Robert Krimmer, Ronald Schuster

09:45 Malfunction or Misfits: Comparing Requirements, Inputs, and Public Confidence Outcomes of E-Voting in the U.S. and Europe
John Sebes, Gregory A. Miler

Session 5: Verification of E-Voting
Chair: Melanie Volkamer

11:00 Simple and Secure Electronic Voting with Prêt à Voter
David Lundin

11:45 Improving the Farnel Voting Scheme
Roberto Araújo, Peter Y. A. Ryan

Session 6: Certification of E-Voting
Chair: Thomas Buchsbaum

14:00 Development of a Formal IT Security Model for Remote Electronic Voting Systems
Melanie Volkamer, Rüdiger Grimm

14:45 The Certification of E-Voting Mechanisms. Fighting against Opacity
Jordi Barrat i Esteve

16:00 Workshops
Workshop 1: Regulation & Certification
Workshop 2: Observation & Evaluation
Workshop 3: E-Voting - Where are we heading?

18:30 Conference Dinner & Best Paper Ceremony

Saturday, 9th August

Session 7: Technological Issues of E-Voting
Chair: Rüdiger Grimm

09:00 Code Voting with Linkable Group Signatures
Jörg Helbach, Jörg Schwenk, Sven Schäge

09:45 CAPTCHA-based Code Voting
Rolf Oppliger, Jörg Schwenk, Christoph Löhr

Session 8: Political Issues of E-Voting
Chair: Jordi Barrat

11:00 E-Voting in Brazil – Reinforcing Institutions While Diminishing Citizenship
José Rodrigues Filho

11:45 The Voting Processes in Digital Participative Budget: A Case Study
Cristiano Maciel, Gleison Pereira de Souza

12:30 Closing Remarks by Robert Krimmer

Wednesday, August 6, 2008

CCPS, International

After a long summer break and the departure of Brian Schaffner to U-Mass and, we are relaunching the CCPS blog with an international tour, starting with the publication in today's Financial Times of an op-ed piece by Professor James Thurber, the founder and director of the Center for Congressional and Presidential Studies.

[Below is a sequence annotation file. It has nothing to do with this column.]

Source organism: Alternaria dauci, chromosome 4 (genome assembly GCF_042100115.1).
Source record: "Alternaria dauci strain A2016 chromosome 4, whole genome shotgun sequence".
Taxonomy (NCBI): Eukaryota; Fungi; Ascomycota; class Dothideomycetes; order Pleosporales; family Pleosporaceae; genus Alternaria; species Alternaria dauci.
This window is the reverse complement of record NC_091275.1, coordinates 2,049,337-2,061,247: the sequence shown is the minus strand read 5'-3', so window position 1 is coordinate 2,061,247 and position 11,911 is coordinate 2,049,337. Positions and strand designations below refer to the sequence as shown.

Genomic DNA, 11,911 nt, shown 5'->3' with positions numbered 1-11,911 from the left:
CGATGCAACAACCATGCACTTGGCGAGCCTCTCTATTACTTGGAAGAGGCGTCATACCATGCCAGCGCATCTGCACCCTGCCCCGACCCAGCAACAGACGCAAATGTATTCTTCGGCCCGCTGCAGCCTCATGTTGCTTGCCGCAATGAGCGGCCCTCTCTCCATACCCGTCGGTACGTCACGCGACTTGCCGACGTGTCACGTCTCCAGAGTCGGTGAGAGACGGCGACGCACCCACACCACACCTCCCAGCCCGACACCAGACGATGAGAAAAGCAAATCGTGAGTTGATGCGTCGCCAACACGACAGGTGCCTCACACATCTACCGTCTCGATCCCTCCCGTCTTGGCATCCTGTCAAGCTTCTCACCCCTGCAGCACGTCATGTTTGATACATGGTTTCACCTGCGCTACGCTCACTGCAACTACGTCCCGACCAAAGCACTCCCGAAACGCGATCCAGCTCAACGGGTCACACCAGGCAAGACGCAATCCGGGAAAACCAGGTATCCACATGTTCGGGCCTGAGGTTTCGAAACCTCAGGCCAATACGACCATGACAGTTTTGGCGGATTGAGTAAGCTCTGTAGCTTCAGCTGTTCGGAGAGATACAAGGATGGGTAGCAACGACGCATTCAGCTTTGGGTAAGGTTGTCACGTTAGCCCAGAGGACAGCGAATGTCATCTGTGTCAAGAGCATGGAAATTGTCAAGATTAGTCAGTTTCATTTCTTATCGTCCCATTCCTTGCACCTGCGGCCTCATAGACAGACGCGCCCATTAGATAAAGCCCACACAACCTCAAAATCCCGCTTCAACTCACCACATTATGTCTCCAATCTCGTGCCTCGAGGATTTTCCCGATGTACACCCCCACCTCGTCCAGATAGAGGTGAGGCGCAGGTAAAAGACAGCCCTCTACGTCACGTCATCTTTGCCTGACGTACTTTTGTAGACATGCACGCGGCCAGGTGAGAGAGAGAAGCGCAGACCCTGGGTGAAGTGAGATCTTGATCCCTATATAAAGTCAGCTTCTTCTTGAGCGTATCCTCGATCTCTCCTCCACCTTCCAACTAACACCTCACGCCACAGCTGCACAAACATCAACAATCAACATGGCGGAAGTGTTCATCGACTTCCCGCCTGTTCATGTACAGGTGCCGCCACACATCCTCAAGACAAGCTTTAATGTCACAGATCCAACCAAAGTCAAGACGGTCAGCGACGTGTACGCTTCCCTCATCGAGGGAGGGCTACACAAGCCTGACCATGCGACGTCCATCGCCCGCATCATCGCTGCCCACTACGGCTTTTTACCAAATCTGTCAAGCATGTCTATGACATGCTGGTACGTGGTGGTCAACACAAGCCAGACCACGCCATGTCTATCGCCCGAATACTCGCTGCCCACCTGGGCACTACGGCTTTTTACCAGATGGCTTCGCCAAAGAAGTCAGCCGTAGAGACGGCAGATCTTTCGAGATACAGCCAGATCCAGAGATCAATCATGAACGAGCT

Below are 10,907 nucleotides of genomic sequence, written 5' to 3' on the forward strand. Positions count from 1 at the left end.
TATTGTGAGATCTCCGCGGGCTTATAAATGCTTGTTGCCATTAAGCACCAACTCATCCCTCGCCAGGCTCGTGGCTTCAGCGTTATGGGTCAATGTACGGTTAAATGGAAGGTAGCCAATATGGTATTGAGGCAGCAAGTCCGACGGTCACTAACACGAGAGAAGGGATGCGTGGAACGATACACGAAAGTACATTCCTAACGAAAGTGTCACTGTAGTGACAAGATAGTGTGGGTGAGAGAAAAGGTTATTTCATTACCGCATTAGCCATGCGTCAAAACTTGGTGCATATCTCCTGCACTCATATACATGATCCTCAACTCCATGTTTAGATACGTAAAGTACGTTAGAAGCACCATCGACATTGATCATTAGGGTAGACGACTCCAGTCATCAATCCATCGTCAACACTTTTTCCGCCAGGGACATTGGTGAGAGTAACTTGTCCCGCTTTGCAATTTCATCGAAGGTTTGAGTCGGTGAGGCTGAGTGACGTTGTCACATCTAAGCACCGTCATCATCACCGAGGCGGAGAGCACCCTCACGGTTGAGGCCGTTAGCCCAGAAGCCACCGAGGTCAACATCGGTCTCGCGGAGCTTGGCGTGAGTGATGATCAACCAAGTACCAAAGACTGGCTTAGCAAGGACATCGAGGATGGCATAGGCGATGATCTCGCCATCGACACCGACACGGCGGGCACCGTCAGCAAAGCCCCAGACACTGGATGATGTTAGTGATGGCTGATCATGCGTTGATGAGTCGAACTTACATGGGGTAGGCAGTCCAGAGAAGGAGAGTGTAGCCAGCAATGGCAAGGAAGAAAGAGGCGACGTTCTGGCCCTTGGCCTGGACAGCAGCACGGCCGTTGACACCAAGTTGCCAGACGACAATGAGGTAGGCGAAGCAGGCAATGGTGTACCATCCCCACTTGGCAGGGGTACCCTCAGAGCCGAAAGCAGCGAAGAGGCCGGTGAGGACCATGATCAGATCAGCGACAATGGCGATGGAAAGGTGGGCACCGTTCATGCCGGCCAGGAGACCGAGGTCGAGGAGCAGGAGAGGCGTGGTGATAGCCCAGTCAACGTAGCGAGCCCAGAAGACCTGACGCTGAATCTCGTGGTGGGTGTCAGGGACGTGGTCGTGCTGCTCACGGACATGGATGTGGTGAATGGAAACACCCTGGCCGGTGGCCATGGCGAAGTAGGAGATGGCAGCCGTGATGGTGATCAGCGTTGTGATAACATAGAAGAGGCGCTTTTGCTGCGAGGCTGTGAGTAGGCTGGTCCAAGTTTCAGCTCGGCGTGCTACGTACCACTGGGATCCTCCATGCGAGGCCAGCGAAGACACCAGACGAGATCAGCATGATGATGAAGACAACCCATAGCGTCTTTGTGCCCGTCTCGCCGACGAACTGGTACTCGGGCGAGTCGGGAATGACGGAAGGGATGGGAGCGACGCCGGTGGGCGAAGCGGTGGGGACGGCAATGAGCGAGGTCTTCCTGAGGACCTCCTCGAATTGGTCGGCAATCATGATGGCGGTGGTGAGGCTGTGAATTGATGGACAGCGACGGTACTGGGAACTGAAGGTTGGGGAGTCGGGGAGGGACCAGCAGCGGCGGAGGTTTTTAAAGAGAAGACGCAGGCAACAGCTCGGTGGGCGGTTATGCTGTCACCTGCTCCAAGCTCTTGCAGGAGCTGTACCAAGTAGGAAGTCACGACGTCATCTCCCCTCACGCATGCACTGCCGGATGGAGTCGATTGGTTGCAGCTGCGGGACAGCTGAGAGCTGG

Tomorrow, I will be live blogging from the International Electronic Voting Conference in Austria, and I will explain why this important for American elections and how it relates to our research agenda at CCPS.

Democrats can cash in on public anger at Congress

By James Thurber

Financial Times -

Published: August 5 2008 19:22 | Last updated: August 5 2008 19:22

Public confidence in the US Congress is at a historic low, with 12 per cent of respondents to a recent Gallup poll expressing confidence in the legislature. It is the worst rating Gallup has found for any institution in the 35-year history of this question. Will the low approval have an impact on the November elections?

Voters accuse Congress of fostering a crippling partisanship that has led to inertia, overspending, failure to end the Iraq war or stand up to President George W. Bush and inattention to the needs of the American people. There is also anger at the continued scandals and unethical behaviour of members.